The first autonomous AI tool received regulatory clearance in the European Union, bringing transformational change in radiology practice. Approving such AI solutions marks the beginning of a digital era in healthcare and the future may hold further uses of digital technologies in other branches of medicine as well.
ChestLink analyses chest X-rays and automatically produces final reports on the images for which it is highly confident there are no abnormalities. The AI-based technology has high accuracy, with a sensitivity of 99%.
This approval challenges current medical dogma by providing one solution to multiple problems. AI technologies can improve diagnostic workflow through automation, being able to analyse a large volume of images at a faster pace. Automation and faster processing times are essential in the context of a global shortage of radiologists. Moreover, given that most X-rays taken in primary care settings usually do not present radiographic abnormalities, this AI-solution will be able to reduce the backlog radiologists usually face in non-urgent cases by assisting routine diagnostic practices.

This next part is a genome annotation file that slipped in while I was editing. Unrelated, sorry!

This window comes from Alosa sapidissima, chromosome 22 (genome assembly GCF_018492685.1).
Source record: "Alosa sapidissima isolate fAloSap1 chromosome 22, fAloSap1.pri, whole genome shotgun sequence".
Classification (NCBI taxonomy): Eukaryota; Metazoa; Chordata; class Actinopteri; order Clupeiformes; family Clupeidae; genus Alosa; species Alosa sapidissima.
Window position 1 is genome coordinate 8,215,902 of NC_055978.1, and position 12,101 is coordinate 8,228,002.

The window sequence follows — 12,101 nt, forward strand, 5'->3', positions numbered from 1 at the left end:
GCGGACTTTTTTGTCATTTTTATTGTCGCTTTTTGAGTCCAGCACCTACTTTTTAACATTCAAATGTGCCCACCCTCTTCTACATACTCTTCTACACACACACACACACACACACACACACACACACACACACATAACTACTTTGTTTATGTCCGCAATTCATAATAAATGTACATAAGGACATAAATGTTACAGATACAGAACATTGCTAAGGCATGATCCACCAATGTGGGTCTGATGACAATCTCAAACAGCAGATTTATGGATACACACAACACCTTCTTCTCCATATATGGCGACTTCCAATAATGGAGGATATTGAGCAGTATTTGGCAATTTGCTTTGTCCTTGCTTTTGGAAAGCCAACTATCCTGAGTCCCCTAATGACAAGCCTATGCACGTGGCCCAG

Further refinement of these instruments could also facilitate early detection and more precise follow-up of lesions where small changes influence treatment decisions, such as cancer care.
Radiology has been at the forefront of healthcare innovations for many years, yet this new step is unprecedented as it will reshape how radiologists work – not very different from when autopilot systems were first introduced in the aeronautics industry. However, radiology professionals have expressed their concern that AI could eventually replace them, which may contribute to initial reluctance in adopting these technologies in daily practice. This has been particularly evident with the development of IBM Watson Health, when many healthcare experts saw it as the future of medicine. Nevertheless, this digital technology eventually failed to deliver on its promise to revolutionise healthcare, contributing to a wide-spread belief among health professionals that AI solutions will never be able to replace doctors.
Fast-forward to 2022, AI has witnessed tremendous technological progress and considering this first approval of an AI instrument within the healthcare industry, AI may indeed prove capable to carry out certain tasks independently in the medical field. Current evidence suggests that even medical specialties in which innovations occur at traditionally slower pace could be positively impacted through AI technologies. This is particularly exciting for fields such as mental health, where AI could be harnessed to develop accurate diagnostic mechanisms based on large data sets and biomarkers and to research innovative therapies.
Rather than feeling threatened by AI, medical experts should engage with it and adopt it where their clinical context permits, all for the benefit of patients. Nevertheless, whilst AI tools could bring added-value in healthcare, they will face a number of implementation and legal challenges once ready to be adopted.